It is a core belief of Freedom House that American foreign policy should be grounded on support for democratic values and the global expansion of freedom. Practically every aspirant to the American presidency would agree that the United States should remain the world’s beacon of democracy. But especially in an era of rival claims for global leadership and calls for fiscal austerity, the development of a U.S. strategy to propel freedom forward poses a serious challenge. Thus far, the presidential candidates have failed to grapple with the complexities of this challenge, and the discussion has been far from illuminating, to put it mildly.
One of the most popular items pinging back and forth across the internet is the infamousvideo report on the glitzy extravaganza sponsored by the president of Chechnya, Ramzan Kadyrov, to celebrate both his birthday and the unveiling of a series of lavish new buildings in the Chechen capital, Grozny. What made the spectacle especially notable was the presence of several celebrities from the world’s great democracies, including American actress Hilary Swank and the Belgian-born Hollywood action hero Jean-Claude Van Damme. In her words of appreciation, Swank said she “could feel the spirit of the people, and everyone was so happy.” “Happy birthday, Mr. President,” she added.
When Russian prime minister Vladimir Putin announced last week that he intended—and had always intended—to return to the presidency, he effectively tore down a flimsy veil of constitutional rectitude that had separated Russia from the autocracies of Central Asia. For over four years, Russians were invited to believe that unlike the perpetual presidents in those countries, their leader would uphold the rule of law and make way for new blood in the form of his chosen successor, Dmitri Medvedev. Now, however, it appears that Medvedev’s entire presidency was an artifice designed to circumvent the ban on more than two consecutive terms.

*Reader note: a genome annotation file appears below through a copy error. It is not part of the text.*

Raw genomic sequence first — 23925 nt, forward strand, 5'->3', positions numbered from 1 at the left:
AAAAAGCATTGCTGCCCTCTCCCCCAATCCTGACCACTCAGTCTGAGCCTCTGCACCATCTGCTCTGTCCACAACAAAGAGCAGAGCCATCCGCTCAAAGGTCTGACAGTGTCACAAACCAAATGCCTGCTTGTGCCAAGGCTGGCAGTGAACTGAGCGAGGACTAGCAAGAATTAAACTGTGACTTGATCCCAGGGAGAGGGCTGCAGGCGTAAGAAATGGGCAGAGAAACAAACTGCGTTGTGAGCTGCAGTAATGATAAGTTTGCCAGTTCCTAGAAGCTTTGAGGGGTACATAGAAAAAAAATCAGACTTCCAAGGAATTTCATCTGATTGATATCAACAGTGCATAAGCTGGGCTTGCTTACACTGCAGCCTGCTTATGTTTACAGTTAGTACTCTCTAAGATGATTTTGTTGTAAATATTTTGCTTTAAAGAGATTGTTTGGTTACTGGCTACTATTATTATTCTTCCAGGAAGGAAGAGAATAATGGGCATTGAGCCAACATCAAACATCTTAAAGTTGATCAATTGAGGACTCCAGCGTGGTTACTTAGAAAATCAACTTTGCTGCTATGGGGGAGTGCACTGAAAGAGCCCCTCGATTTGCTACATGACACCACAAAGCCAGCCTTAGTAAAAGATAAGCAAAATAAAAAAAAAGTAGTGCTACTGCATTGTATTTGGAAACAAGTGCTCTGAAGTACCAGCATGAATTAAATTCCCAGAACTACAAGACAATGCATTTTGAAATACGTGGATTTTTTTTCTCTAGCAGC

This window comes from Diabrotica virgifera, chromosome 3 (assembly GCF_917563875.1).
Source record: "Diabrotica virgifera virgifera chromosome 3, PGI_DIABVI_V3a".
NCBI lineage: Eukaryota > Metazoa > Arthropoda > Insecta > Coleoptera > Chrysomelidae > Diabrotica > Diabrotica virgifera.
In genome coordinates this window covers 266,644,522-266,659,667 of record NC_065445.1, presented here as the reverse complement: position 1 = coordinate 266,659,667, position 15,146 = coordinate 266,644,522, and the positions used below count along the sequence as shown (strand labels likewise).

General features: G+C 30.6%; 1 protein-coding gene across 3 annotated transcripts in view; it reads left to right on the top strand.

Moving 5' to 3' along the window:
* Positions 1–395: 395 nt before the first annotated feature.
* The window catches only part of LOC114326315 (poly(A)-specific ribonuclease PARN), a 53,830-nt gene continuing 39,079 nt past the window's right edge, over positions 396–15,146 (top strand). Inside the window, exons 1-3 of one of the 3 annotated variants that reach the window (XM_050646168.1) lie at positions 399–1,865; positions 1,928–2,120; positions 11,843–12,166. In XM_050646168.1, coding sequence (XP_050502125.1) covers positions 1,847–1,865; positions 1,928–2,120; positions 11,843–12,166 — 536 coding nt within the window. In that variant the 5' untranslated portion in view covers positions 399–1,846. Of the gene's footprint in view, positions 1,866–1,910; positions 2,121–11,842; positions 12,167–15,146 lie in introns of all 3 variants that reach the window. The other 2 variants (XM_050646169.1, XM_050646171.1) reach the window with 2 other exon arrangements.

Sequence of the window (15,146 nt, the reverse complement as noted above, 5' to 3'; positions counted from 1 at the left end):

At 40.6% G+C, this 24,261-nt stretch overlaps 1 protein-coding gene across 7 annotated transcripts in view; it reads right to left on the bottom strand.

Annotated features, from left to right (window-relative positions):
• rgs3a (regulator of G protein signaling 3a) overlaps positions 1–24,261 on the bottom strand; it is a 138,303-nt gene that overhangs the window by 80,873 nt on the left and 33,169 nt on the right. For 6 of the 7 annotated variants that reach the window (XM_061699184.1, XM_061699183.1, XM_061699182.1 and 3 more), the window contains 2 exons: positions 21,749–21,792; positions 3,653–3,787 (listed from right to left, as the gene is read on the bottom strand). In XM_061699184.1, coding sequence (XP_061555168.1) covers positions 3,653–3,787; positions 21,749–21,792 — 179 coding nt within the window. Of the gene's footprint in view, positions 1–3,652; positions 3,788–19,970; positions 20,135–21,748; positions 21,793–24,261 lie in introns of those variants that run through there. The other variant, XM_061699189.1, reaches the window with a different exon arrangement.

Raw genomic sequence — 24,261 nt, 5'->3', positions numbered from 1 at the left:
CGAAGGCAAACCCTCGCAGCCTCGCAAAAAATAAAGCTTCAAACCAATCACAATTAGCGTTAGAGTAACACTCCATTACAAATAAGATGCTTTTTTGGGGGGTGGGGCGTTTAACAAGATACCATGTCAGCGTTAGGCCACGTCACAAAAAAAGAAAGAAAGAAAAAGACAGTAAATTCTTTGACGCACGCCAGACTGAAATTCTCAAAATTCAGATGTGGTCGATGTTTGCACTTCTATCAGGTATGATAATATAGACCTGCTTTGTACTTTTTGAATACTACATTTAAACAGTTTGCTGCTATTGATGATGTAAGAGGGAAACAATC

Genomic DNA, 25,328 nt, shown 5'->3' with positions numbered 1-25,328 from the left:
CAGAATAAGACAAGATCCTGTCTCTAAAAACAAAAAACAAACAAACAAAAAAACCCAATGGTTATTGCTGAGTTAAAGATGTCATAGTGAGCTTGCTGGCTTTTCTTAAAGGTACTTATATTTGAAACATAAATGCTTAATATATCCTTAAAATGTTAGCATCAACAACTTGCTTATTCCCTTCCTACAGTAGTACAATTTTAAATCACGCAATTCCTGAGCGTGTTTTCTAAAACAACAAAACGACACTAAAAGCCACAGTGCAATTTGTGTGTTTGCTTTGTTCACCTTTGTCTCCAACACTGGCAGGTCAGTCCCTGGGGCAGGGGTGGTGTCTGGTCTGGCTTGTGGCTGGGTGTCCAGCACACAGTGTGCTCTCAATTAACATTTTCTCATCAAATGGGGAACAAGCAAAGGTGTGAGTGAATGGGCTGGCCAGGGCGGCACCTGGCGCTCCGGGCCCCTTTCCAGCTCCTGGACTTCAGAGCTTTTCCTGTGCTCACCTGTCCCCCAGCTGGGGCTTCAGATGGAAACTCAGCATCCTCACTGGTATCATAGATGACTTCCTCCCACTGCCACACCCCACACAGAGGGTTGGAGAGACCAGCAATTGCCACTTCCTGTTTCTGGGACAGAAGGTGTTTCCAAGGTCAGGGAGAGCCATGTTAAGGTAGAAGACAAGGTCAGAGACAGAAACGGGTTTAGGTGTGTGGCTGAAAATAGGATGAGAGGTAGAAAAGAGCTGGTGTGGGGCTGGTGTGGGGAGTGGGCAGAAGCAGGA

A majority of Americans see democracy in the U.S. as weak and getting weaker, according to a national survey released by The Democracy Project, a joint initiative of Freedom House, the George W. Bush Institute, and the Penn Biden Center for Diplomacy and Global Engagement.
As President Barack Obama enters his second term, relations with Russia present him with a set of thorny problems. This package of materials includes policy proposals, a summary of Russian legal restrictions on NGOs, a chronology of repressive actions under Vladimir Putin since 2000, and graphs illustrating Russia's score declines in Freedom House's annual reports.
“Promise and Reversal: The Post-Soviet Landscape Twenty Years On,” marks the 20th anniversary of the failed Soviet coup of August 19, 1991. The retrospective essay examines the changes in the political rights and civil liberties in the former Soviet Union over the last two decades, as well as includes graphs and rankings that illustrate the region's performance in the annual Freedom House publications Freedom in the World and Freedom of the Press. The report concludes that there is a serious and disturbing failure to embrace democratic institutions in most of the post-Soviet region.
No programs have been associated with this content.